Browse Exhibits (4 total)

Wilson College Presidents

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Biographies of Wilson College Presidents from 1869 to present.

Page Turner: The Evolution of the John Stewart Memorial Library


A brief history of the John Stewart Memorial Library on the Wilson College campus.

The Library opened in 1925. An addition was made to the building in the early 1960s.

In 2015, the Library opened with its historic frontage restored and a new learning commons addition to replace the previous iteration. In honor of the new building, the Library and Archives created a display on the library's history, which has been reproduced digitally here.

Antiquities Collection


The Wilson College Antiquities Collection dates to the 1920s, when efforts were begun by Wilson's Classics professor at that time, A. Mildred Franklin, to create a collection of artifacts representative of various periods and styles. The Collection contains objects of Egyptian, Greek, Roman, Mycenaean, and Etruscan origin, dating from the third millennium B.C.E. to 500 C.E. Objects have been contributed by faculty and administration, the Wilson College Classics Club, alumnae, students, and other institutions.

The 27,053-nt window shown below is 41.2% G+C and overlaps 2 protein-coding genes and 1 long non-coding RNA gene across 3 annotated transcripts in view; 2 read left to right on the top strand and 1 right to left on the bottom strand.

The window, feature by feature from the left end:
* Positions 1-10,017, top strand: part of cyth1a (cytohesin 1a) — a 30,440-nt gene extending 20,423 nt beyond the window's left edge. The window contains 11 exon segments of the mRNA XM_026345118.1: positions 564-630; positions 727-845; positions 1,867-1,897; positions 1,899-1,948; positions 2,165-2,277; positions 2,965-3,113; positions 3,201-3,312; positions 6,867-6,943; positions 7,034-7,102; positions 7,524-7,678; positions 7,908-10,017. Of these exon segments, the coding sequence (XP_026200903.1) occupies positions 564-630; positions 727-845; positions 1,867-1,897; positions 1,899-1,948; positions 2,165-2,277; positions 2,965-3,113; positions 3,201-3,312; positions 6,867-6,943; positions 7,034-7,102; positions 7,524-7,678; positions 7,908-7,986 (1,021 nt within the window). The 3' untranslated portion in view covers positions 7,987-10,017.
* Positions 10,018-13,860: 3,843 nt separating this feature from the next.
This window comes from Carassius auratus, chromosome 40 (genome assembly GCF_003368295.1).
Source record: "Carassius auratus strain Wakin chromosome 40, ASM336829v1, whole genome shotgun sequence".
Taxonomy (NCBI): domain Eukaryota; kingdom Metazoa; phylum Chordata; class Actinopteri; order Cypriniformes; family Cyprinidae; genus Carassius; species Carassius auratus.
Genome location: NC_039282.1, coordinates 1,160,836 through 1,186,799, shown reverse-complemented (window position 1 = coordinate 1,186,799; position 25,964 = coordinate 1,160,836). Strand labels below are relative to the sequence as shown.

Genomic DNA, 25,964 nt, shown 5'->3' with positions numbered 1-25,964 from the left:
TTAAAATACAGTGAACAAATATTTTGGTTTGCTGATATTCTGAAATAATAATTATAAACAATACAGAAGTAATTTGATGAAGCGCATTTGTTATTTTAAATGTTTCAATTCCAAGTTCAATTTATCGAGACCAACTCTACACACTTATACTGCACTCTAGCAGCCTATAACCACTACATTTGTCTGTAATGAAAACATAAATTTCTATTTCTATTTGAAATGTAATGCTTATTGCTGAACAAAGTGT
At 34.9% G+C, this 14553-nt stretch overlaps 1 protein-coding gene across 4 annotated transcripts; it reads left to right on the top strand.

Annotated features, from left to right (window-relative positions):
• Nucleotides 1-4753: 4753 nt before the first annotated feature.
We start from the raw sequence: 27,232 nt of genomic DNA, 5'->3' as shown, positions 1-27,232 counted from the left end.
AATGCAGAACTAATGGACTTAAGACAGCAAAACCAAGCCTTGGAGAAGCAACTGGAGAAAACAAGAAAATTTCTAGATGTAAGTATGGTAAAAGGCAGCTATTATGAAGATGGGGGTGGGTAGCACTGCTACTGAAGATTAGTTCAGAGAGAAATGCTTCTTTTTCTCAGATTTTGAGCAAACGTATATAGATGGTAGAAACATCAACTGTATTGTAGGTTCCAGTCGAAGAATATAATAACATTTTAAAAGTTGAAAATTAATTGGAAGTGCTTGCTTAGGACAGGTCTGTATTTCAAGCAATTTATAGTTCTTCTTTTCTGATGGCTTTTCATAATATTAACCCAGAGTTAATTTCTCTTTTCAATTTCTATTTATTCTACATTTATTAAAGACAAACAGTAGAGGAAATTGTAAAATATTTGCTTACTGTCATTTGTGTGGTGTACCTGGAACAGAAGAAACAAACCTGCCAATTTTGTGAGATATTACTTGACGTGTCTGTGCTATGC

This online exhibit features a small number of pieces from the collection currently on view at the Hankey Center at Wilson College. 

Double click on the thumbnails to view the full photograph and description. 

"Something Bigger Than Myself": Pat Vail and Freedom Summer


The day after three civil rights activists disappeared in Mississippi, Patricia Vail '63 wrote her parents from Oxford, Ohio, expressing her fears as she prepared to join other activists in the deeply racist state.

"We are not safe," Vail, then 22, wrote June 22, 1964, in a letter to her parents, "Like everyone else involved, I realize that I could be killed this summer. I've known this all along[...]In the end I decided that this is a cause that I'm willing to die for."

The Mississippi Summer Project, known as Freedom Summer, was organized by a coalition of civil rights organizations that brought young, idealistic college-age students to Mississippi to register black voters and set up Freedom Schools to teach young children about black history and good citizenship. Organizers hoped that Northern white students working for civil
rights would draw national attention to the extreme brutality and oppression suffered by the black community in Mississippi.

This exhibit highlights Vail's activism and experience during Freedom Summer. Double click on the thumbnails to view the full document and description.